Noah and Sam's setups are the only ones that stuck with me too. Noah's setup is nice because it allows you to code without worrying about switching windows and moving stuff around. It's optimized for speed. Sam's setup is awesome because I feel like I could focus in that room. It's zen, free of clutter, probably free of distractions, perfect to get in the zone.
Ideally I'd combine both... but just a small Macbook on a kitchen table as a setup is pretty uninspiring.
I think that's part of the statement. It's riffing on the "show your setup" post, but instead of focusing on the gear (something 37S have eschewed for a long time) they're focusing on the environment, and, by extension, the people. All the signaling is about peacefulness and happiness: look at my dog, look at my kids, look at my lovely pitcher of water.
It's effective in my opinion for a few reasons. One, it's personal/voyeuristic, which will make at least some people interested and also, if you have a positive response, connected to the fact that there are real people working on the big product they're about to launch. Making a company feel human and intimate is an important branding goal these days, and something they talk about a lot.
Second, as someone else mentioned, it emphasizes their "work-from-home" message. When I look at those desks, I see comfort. Every day is like staying home from work. Gee, it sure must be nice to work like that!
There's even a subtle power/wealth signal, I would argue, in DHH's setup and the fresh flowers on all the office desks.
I got the idea for having a small bunch of fresh flowers on everyones office desk from the restaurant world.
I always like sitting down to a table at a restaurant that has a small simple arrangement of fresh flowers. It's a great detail and it brings color and life to your immediate surroundings. Plus, nature is the greatest designer so there's no better influence.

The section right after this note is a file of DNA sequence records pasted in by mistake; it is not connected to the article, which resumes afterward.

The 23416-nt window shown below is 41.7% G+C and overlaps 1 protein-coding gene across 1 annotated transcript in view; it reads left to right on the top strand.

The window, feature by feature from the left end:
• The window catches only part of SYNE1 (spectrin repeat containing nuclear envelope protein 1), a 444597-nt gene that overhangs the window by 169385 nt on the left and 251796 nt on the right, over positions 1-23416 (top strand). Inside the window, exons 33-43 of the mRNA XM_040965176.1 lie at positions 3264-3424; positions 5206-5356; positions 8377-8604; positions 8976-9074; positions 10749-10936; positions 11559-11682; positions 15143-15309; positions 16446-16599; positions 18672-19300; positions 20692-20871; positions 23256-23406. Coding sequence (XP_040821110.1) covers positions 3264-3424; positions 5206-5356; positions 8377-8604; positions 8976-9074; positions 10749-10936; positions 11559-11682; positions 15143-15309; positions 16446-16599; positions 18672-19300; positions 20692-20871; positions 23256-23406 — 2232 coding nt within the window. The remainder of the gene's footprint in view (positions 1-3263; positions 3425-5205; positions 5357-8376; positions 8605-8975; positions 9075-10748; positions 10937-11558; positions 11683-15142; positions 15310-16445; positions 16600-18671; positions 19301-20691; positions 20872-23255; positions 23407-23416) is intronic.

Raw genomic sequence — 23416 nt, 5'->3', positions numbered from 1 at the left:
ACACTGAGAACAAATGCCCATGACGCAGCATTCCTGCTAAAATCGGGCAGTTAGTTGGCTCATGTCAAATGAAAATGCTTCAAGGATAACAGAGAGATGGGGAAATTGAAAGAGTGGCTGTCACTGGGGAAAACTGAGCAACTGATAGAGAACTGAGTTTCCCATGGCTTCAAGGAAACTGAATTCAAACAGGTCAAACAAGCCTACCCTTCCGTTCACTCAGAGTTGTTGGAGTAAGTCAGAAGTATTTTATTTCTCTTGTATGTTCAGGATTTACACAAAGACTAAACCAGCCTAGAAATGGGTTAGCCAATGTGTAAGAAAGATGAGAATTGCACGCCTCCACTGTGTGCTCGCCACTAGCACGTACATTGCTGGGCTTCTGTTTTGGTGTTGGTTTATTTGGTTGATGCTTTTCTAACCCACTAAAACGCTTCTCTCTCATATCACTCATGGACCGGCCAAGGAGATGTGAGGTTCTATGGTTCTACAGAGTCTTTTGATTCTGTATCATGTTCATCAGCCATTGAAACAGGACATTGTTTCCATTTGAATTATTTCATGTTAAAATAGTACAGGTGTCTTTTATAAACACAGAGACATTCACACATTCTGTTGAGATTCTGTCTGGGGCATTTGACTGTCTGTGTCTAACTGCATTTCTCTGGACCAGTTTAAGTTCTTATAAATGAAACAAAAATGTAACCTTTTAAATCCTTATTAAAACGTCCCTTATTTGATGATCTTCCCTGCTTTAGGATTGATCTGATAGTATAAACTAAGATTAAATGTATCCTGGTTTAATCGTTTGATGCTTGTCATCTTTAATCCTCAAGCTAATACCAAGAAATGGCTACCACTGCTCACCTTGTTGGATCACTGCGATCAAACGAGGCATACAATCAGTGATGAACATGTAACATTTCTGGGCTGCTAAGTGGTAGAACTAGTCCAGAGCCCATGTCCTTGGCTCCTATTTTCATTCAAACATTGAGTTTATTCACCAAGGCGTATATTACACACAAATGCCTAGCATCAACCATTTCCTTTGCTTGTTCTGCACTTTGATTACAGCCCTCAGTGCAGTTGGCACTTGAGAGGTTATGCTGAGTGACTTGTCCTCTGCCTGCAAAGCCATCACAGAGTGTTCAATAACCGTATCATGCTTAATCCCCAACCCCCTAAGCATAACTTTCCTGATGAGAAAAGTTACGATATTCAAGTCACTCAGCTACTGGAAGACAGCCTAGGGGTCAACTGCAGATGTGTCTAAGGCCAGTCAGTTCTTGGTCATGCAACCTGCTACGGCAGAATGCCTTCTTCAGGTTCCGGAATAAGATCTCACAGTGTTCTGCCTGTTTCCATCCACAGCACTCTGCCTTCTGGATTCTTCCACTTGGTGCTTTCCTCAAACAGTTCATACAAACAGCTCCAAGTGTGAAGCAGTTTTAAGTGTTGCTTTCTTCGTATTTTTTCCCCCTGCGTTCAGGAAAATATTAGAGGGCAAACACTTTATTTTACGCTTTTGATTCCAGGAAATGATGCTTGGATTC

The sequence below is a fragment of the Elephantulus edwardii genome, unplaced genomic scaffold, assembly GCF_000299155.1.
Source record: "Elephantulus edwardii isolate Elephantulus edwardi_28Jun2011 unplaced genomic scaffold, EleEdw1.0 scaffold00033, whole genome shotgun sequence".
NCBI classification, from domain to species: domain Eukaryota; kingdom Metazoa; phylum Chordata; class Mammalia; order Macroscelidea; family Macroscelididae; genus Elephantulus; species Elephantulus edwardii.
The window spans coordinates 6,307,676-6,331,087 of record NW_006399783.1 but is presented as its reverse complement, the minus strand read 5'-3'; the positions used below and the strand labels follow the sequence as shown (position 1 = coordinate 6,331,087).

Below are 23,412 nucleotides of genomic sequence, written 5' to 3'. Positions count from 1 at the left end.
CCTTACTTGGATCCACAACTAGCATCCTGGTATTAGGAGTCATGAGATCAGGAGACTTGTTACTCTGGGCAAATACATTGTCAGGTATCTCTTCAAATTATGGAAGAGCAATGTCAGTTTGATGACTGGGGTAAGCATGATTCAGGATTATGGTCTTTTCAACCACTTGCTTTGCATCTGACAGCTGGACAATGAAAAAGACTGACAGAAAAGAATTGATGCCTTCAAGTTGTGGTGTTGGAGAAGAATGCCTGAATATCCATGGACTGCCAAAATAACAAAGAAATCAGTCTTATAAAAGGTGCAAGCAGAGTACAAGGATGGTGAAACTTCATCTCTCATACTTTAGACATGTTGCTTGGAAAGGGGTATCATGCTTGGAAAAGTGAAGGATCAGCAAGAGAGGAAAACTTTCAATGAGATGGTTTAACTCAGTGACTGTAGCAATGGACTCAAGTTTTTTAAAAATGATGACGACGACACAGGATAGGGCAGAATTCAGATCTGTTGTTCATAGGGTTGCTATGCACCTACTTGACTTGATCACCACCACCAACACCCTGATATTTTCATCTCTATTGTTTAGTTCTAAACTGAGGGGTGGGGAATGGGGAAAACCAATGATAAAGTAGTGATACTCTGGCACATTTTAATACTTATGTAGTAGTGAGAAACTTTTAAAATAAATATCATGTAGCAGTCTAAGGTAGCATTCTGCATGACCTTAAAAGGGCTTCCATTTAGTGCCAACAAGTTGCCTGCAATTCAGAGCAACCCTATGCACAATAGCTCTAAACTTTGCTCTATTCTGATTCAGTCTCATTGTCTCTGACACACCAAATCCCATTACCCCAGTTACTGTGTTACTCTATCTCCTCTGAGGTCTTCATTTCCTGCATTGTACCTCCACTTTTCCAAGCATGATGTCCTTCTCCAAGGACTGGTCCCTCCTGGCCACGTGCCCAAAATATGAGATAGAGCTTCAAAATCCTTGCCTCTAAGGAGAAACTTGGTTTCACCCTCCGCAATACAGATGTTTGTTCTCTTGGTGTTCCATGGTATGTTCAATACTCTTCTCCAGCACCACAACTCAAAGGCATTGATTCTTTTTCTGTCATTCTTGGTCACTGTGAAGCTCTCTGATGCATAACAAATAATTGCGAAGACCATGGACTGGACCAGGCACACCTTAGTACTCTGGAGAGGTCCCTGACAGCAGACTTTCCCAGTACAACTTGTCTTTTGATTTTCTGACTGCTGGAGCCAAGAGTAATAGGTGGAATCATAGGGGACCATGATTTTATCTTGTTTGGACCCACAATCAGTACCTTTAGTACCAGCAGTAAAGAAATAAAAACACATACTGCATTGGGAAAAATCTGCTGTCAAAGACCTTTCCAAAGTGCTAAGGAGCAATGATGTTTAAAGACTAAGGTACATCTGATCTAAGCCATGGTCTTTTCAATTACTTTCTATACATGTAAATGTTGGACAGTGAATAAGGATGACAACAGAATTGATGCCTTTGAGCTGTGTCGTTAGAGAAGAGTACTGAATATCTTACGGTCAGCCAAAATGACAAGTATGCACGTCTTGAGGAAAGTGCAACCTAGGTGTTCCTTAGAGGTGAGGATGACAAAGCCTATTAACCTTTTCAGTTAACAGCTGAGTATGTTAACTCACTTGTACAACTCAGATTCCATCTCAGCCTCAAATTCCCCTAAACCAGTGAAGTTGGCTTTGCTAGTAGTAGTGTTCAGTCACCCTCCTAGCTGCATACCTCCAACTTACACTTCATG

We have the flowers switched out weekly. They're different each week and each desk has a different arrangement. We also have weekly arrangements in the kitchen, the lounge area, and in the front entrance.
For those in Chicago, I highly recommend the good people at http://asraigarden.com for this service. They take great care of us.
I think it's a wonderful idea, and we do basically the same thing in our much smaller office (just one vase on the center table). When they're looking stale, we bring guests or interns to the flower shop to pick out the next arrangement.
edit: We go to A New Leaf in the Monadnock building a couple of blocks away from the office. Always a nice selection, changes frequently, and we can get a few beautiful stems for 5 or 6 dollars.
I've always found working from a laptop to feel very cramped, I find it so much easier to work with more space, is there an unknown advantage to using a smaller display or is it just personal preference? (My setup: http://i.imgur.com/uKpyV.jpg)
I would bet that most developers who use laptops as their primary development box sometimes tether to a large screen - that is what I do in my home office. I often work in other places around the house, rather than my office, but then I tend to do tasks that don't require a large monitor.
Having your whole working life on a single laptop (with multiple types of backups) is a real convenience and time saver.
Well, seeing that you're a Starcraft player, it's not as though a laptop really would be an option ^^
More seriously, I think that your setup would hurt my eyes. Having a dedicated monitor is far nicer than using a laptop, but you have screens dominating your peripheral vision. One decent-sized screen is much nicer in my opinion.